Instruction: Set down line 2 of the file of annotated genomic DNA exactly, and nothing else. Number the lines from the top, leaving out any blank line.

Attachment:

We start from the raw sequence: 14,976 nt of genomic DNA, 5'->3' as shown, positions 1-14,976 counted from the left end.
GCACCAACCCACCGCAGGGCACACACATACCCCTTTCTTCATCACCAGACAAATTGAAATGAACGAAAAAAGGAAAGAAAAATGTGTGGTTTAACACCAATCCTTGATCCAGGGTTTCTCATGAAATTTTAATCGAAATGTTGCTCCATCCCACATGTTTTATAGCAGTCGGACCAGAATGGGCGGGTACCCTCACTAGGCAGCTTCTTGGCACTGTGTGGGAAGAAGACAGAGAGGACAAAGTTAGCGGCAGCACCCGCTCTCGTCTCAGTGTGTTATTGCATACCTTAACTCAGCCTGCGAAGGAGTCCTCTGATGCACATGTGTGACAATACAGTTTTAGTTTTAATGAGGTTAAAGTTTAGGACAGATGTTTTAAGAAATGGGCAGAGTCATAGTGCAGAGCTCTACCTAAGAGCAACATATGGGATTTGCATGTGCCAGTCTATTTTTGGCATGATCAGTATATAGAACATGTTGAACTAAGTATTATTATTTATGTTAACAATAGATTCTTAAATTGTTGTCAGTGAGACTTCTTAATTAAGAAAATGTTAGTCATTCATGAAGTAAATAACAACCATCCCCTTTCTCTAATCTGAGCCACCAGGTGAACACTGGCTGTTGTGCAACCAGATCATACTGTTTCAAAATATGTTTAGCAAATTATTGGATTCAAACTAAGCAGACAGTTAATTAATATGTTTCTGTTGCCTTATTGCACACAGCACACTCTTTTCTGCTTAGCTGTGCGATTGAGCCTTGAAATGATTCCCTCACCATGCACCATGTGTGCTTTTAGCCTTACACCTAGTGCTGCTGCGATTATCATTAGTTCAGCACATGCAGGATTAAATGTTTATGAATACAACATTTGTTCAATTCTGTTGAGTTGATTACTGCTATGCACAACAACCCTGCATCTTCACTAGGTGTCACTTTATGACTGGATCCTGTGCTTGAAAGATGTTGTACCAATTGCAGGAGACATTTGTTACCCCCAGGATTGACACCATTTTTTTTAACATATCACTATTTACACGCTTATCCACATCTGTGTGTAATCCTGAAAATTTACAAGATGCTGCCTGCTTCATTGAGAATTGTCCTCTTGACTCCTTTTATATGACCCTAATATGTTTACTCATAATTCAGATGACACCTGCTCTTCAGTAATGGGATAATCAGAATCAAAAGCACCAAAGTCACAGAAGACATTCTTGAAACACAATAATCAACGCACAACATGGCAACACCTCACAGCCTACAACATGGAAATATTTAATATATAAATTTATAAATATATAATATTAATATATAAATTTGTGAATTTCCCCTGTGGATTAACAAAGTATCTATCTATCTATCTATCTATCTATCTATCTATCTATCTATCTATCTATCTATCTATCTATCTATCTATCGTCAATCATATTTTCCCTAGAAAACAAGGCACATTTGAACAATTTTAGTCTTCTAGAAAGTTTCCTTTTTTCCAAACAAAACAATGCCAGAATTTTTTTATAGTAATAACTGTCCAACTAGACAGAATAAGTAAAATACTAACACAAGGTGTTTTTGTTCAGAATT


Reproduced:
GCACCAACCCACCGCAGGGCACACACATACCCCTTTCTTCATCACCAGACAAATTGAAATGAACGAAAAAAGGAAAGAAAAATGTGTGGTTTAACACCAATCCTTGATCCAGGGTTTCTCATGAAATTTTAATCGAAATGTTGCTCCATCCCACATGTTTTATAGCAGTCGGACCAGAATGGGCGGGTACCCTCACTAGGCAGCTTCTTGGCACTGTGTGGGAAGAAGACAGAGAGGACAAAGTTAGCGGCAGCACCCGCTCTCGTCTCAGTGTGTTATTGCATACCTTAACTCAGCCTGCGAAGGAGTCCTCTGATGCACATGTGTGACAATACAGTTTTAGTTTTAATGAGGTTAAAGTTTAGGACAGATGTTTTAAGAAATGGGCAGAGTCATAGTGCAGAGCTCTACCTAAGAGCAACATATGGGATTTGCATGTGCCAGTCTATTTTTGGCATGATCAGTATATAGAACATGTTGAACTAAGTATTATTATTTATGTTAACAATAGATTCTTAAATTGTTGTCAGTGAGACTTCTTAATTAAGAAAATGTTAGTCATTCATGAAGTAAATAACAACCATCCCCTTTCTCTAATCTGAGCCACCAGGTGAACACTGGCTGTTGTGCAACCAGATCATACTGTTTCAAAATATGTTTAGCAAATTATTGGATTCAAACTAAGCAGACAGTTAATTAATATGTTTCTGTTGCCTTATTGCACACAGCACACTCTTTTCTGCTTAGCTGTGCGATTGAGCCTTGAAATGATTCCCTCACCATGCACCATGTGTGCTTTTAGCCTTACACCTAGTGCTGCTGCGATTATCATTAGTTCAGCACATGCAGGATTAAATGTTTATGAATACAACATTTGTTCAATTCTGTTGAGTTGATTACTGCTATGCACAACAACCCTGCATCTTCACTAGGTGTCACTTTATGACTGGATCCTGTGCTTGAAAGATGTTGTACCAATTGCAGGAGACATTTGTTACCCCCAGGATTGACACCATTTTTTTTAACATATCACTATTTACACGCTTATCCACATCTGTGTGTAATCCTGAAAATTTACAAGATGCTGCCTGCTTCATTGAGAATTGTCCTCTTGACTCCTTTTATATGACCCTAATATGTTTACTCATAATTCAGATGACACCTGCTCTTCAGTAATGGGATAATCAGAATCAAAAGCACCAAAGTCACAGAAGACATTCTTGAAACACAATAATCAACGCACAACATGGCAACACCTCACAGCCTACAACATGGAAATATTTAATATATAAATTTATAAATATATAATATTAATATATAAATTTGTGAATTTCCCCTGTGGATTAACAAAGTATCTATCTATCTATCTATCTATCTATCTATCTATCTATCTATCTATCTATCTATCTATCTATCTATCTATCGTCAATCATATTTTCCCTAGAAAACAAGGCACATTTGAACAATTTTAGTCTTCTAGAAAGTTTCCTTTTTTCCAAACAAAACAATGCCAGAATTTTTTTATAGTAATAACTGTCCAACTAGACAGAATAAGTAAAATACTAACACAAGGTGTTTTTGTTCAGAATT